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Shiloh Baptist Church celebrates 125th anniversary

New London — Bishop Benjamin Watts took some time, while asking the congregation for donations during Sunday's service, to reflect on the history of the building that now houses the Shiloh Baptist Church.

"A place that used to incarcerate now every day helps to liberate," he said about the former jail.

In the midst of a marathon two-hour-and-15-minute service celebrating the 125th anniversary of Shiloh, a historically black institution, Watts explained that the church was once a jail.

During the Rev. Albert Garvin's tenure as the church's pastor in the late 1950s, the church grew too big for its former building. According to its website, Shiloh offered $6,000 for the former jail property — other bidders withdrew their higher bids out of respect for Garvin — and bought the building that people still worship in today in 1958. The new Shiloh, which opened after renovations in 1962, now sits on Garvin Street, which is named after the late pastor.

Senior Deacon Earl Wilson Sr. and Watts said Sunday that church members knocked down walls and opened up the cellblock to create the sanctuary. They said there are still rooms once used for solitary confinement in the basement.

That's not the only way Shiloh has grown. After starting with services in individual homes, it now boasts a membership of about 1,000 people.

Sunday's service was joyful.

Two television monitors between three stained glass murals broadcast the musical and oratorical performances of clergy, choir and band members. Five girls put on an elaborate song and lip sync routine. Churchgoers shouted or murmured "yes" and "OK" and "all right" in response to the Rev. Jackie Williams' sermon. When the choir sang, the congregation sang along, as the lyrics were displayed on screen. Many parishioners stood with outstretched arms whenever the band and choir came together to play.

At times, Williams' and Watts' message was punctuated by a refrain from the choir, as was the case during their singing of "God's Got My Back."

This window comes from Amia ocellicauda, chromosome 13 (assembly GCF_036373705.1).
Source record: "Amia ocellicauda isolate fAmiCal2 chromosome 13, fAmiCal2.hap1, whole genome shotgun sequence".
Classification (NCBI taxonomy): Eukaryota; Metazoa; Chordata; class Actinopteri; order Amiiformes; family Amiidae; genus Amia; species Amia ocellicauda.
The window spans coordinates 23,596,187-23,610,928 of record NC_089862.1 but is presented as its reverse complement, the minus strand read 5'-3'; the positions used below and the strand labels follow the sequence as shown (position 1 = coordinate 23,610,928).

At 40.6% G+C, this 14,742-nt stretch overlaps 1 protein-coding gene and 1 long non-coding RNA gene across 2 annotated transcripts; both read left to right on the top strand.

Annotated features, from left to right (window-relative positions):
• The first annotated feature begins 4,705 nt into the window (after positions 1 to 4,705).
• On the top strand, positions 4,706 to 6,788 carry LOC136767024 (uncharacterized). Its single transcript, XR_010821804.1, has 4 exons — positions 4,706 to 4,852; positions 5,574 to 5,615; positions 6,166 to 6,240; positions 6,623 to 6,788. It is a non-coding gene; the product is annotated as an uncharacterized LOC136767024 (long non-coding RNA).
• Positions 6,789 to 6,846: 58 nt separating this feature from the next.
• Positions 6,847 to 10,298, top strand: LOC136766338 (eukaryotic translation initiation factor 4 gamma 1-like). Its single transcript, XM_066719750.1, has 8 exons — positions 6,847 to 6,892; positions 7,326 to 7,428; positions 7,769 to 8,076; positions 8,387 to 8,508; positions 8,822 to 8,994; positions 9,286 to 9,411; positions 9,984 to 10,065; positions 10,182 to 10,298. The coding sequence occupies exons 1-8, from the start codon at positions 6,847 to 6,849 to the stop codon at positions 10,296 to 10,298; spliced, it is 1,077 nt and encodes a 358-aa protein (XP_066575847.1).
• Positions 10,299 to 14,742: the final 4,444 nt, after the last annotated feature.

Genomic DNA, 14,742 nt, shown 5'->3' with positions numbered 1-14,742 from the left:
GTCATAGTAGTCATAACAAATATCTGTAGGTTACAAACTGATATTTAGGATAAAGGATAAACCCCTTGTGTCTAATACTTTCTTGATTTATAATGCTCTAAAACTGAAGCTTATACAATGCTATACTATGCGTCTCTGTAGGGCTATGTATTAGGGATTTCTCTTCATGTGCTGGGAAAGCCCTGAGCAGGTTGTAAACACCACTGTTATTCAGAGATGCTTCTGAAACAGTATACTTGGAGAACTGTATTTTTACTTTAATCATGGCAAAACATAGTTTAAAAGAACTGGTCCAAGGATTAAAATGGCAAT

Wilson introduced two guests early in the service — Mayor Michael Passero and Chris Soto, who serves as Gov. Ned Lamont's legislative affairs director — both of whom offered proclamations of support and congratulations to the church.

Soto, speaking on behalf of the governor, said Lamont recognizes the importance of Shiloh and its essential roles in the community. Soto called it "one stop shop" for spiritual healing, education, community work and other services. Lamont's proclamation conveyed honor and recognition upon the church.

Passero pointed out Shiloh's political prominence, naming the late Eunice Waller, a teacher and former mayor, as an example of the quality and impact of Shiloh's congregation.

"Shiloh's been an important driver for this community," Passero told The Day. "It's given us our greatest political leaders, and it's shaped the character of New London."

Shiloh was founded in 1894 and incorporated in 1900. Chairman of the Deacon Board John Medina said Sunday that no one realized it was the church's 125th anniversary until Watts brought the founding date to people's attention.

"Bishop tapped into it and says, 'You guys are celebrating 119, but it's 125,'" Medina said. "So we had to take it up a notch."

In addition to the special service, the church held a brunch during which a video about the church's pastors and history was shown. 

Deaconess Phyllis Wiggins, 78, has been attending the church since she was 4. She was married to her husband by Garvin, who was the pastor from 1937 to 1965. She said faith is the reason Shiloh has lasted, and she listed off all the church does for the city and surrounding communities

"We go down to feed the homeless, we do fellowship with other churches around here, we do the clothing drive and we're involved in the Martin Luther King celebrations," Wiggins said.

Shiloh has an annual and well-attended Martin Luther King Jr. Day march and service.

Wilson, who has been at the church for almost 58 years and was also married to his wife by Garvin, said Watts's forward thinking has transformed the church and allowed it to thrive in the 21st century.

"When Reverend came 34 years ago, he was like a blessing, because before he got here, the traditional way was working, but it wasn't to this level," Wilson said. "When he came, he changed a lot of things. And change was very difficult for some of our elders, including me. But change is good. We started to grow. Members started coming back."

Soto noted Shiloh's work with the homeless and its annual Community Prison Awareness and Prevention Gathering as reasons why the church has stood as a city bedrock for more than a century.

Williams during his sermon best summarized Shiloh's continued influence, and spoke to why people had come from throughout Connecticut and the country to attend Sunday's proceedings.

"As I begin to look at these 125 years, we are no longer strangers, we are part of a citizenship," Williams said. "This is not a membership church, this is a relationship church. We're a family."


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